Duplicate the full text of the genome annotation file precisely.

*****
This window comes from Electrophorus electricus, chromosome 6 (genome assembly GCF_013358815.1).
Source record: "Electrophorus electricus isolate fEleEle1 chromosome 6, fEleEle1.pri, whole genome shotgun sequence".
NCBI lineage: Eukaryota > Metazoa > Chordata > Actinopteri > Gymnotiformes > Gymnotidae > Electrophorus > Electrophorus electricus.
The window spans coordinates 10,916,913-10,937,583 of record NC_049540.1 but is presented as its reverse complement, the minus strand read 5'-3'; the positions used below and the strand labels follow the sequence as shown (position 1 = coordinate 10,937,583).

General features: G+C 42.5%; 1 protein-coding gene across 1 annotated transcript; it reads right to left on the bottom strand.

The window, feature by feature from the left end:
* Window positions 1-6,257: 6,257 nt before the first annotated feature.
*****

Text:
This window comes from Electrophorus electricus, chromosome 6 (genome assembly GCF_013358815.1).
Source record: "Electrophorus electricus isolate fEleEle1 chromosome 6, fEleEle1.pri, whole genome shotgun sequence".
NCBI lineage: Eukaryota > Metazoa > Chordata > Actinopteri > Gymnotiformes > Gymnotidae > Electrophorus > Electrophorus electricus.
The window spans coordinates 10,916,913-10,937,583 of record NC_049540.1 but is presented as its reverse complement, the minus strand read 5'-3'; the positions used below and the strand labels follow the sequence as shown (position 1 = coordinate 10,937,583).

General features: G+C 42.5%; 1 protein-coding gene across 1 annotated transcript; it reads right to left on the bottom strand.

The window, feature by feature from the left end:
* Window positions 1-6,257: 6,257 nt before the first annotated feature.